‘‘We had a very successful fund-raiser this summer that supported our program called ‘Mushing for Minors,’’’ said organizer Robin Shull.
    The photo opportunity is being offered to Sitkans in appreciation and support of the program.
    For more information call Shull at 738-1934.

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At a Glance

(updated 9-12-2023)

By Sentinel Staff

The state Department of Health and Social Services has posted the following update on the number of confirmed COVID-19 cases in Alaska as of 8:57 a.m. Tuesday, September 12.

New cases as of Tuesday: 278

Total cases (cumulative) statewide – 301,513

Total (cumulative) deaths – 1,485

Case Rate per 100,000 – 38.14

To visit the Alaska DHSS Corona Response dashboard website click here.

COVID in Sitka

The Sitka community level is now "Low.'' Case statistics are as of Tuesday.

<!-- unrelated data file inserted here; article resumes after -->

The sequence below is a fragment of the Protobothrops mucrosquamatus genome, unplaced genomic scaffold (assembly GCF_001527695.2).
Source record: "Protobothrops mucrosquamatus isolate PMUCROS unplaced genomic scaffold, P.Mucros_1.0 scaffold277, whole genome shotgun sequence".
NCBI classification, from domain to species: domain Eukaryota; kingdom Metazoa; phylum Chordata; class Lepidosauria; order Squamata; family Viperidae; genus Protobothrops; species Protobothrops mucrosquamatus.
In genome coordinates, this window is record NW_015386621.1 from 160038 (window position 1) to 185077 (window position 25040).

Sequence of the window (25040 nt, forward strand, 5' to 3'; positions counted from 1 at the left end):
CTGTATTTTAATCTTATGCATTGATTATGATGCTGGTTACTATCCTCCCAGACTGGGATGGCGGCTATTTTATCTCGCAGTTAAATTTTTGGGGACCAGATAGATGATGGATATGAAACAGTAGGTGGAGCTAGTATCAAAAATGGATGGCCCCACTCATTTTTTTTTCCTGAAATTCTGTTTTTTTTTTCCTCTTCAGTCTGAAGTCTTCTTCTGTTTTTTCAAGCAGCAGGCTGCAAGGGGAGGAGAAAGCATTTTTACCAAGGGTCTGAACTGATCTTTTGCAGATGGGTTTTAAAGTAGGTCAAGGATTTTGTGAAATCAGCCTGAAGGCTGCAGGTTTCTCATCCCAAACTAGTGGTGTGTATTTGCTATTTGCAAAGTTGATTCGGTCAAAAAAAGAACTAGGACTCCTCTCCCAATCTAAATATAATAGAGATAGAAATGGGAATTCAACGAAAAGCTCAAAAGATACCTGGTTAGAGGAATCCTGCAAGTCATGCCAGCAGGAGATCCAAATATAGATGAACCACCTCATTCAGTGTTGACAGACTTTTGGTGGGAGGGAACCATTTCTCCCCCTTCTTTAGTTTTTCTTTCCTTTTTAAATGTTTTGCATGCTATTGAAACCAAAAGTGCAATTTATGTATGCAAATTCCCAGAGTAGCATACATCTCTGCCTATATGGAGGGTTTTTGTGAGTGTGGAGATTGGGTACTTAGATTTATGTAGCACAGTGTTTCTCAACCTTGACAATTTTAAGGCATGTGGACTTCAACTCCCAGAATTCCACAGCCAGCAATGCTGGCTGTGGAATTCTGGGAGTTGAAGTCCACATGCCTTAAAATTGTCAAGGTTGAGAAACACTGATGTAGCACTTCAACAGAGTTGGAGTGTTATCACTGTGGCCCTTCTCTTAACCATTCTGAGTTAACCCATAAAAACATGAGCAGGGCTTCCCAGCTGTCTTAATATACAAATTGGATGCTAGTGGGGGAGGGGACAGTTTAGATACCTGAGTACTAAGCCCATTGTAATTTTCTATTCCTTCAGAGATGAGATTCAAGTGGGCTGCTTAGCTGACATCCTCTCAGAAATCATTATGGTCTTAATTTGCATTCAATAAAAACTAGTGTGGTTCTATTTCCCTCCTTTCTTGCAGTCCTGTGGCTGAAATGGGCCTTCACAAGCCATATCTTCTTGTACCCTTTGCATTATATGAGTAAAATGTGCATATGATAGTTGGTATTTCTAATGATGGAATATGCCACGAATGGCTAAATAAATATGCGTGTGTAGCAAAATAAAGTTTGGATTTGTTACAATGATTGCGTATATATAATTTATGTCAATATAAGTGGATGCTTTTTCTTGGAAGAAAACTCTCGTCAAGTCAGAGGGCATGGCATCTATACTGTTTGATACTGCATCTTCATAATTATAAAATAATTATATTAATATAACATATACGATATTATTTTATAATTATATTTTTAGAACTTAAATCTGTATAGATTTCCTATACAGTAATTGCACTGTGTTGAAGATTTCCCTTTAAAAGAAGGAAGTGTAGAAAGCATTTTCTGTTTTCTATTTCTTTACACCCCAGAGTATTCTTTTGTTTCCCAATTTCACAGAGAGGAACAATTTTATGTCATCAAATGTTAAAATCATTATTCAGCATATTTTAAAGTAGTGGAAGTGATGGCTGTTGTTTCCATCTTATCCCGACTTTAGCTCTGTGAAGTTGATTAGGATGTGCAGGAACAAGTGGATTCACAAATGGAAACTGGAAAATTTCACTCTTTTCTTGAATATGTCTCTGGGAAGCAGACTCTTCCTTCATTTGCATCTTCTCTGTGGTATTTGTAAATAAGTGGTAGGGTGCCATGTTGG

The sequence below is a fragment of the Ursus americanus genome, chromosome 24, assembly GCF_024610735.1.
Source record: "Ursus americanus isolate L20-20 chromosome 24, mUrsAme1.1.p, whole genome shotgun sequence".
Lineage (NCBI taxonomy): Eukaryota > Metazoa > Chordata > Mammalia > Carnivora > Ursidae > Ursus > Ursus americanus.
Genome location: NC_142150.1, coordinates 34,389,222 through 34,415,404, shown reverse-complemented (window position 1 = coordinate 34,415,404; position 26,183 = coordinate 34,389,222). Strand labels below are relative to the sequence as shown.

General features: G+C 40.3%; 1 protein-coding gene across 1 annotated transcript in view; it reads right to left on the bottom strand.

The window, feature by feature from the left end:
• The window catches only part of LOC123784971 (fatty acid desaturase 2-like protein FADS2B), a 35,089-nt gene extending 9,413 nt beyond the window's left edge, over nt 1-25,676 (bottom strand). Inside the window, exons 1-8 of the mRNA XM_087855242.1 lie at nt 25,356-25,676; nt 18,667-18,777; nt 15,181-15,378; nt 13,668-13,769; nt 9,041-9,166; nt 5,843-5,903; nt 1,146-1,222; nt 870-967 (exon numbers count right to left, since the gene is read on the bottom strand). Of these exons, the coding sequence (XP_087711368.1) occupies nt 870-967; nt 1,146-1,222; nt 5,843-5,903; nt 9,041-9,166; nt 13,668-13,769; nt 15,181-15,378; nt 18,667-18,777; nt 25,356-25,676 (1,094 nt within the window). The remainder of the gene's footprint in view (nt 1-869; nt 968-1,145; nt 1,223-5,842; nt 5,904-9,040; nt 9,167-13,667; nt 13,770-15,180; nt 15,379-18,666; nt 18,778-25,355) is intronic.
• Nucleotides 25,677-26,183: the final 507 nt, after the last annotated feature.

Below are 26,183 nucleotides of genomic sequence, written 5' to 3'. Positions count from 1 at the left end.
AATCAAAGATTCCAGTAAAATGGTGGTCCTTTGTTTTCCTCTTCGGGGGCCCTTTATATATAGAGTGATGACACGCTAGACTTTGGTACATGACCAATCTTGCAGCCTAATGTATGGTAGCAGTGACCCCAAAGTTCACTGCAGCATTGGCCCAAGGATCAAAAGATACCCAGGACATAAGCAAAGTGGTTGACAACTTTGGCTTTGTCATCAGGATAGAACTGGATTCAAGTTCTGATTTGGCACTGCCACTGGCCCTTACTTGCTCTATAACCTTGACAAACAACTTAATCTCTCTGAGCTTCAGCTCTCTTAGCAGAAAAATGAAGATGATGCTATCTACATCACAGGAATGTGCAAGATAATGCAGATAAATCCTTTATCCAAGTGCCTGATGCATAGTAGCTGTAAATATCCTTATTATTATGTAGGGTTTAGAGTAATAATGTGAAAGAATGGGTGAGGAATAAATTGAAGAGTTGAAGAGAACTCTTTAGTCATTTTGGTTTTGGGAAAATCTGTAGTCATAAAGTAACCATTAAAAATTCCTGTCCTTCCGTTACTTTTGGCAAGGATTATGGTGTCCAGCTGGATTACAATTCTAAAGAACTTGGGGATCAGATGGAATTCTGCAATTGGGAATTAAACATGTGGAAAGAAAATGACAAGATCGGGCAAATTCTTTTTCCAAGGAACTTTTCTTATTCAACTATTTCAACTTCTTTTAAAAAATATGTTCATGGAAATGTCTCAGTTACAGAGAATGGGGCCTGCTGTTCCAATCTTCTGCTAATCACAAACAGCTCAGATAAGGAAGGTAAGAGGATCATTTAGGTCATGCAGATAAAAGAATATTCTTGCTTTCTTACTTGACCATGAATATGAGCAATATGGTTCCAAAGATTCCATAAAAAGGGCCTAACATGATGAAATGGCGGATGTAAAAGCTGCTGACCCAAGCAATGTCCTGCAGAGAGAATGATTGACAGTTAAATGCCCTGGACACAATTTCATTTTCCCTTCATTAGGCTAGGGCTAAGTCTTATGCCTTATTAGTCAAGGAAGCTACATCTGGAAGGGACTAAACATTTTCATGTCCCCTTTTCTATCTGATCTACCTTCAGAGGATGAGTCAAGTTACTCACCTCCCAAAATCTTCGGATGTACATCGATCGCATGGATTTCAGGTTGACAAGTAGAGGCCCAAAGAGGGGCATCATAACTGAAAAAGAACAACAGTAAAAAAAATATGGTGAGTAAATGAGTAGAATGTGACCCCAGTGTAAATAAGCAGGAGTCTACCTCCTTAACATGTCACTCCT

Case Rate/100,000 – 152.50

Cases in last 7 days – 13

Cumulative Sitka cases – 3,575

Deceased (cumulative) – 10

The local case data are from Alaska DHSS.






September 2003

After the season-opening Ketchikan High School swim meet last week, Sitka High swimmer Matt Way is ranked first in the state in the100-meter breaststroke, while Carrington Gorman is ranked second in the 50-meter freestyle.



September 1973

From Around Town: Sitka Historical Society met Sunday at the Centennial Building with the people who had hosted the Historical Room during tour ship visits here. The ladies of the society served a nice Russian Tea from their samovar, and passed around Russian tea cakes.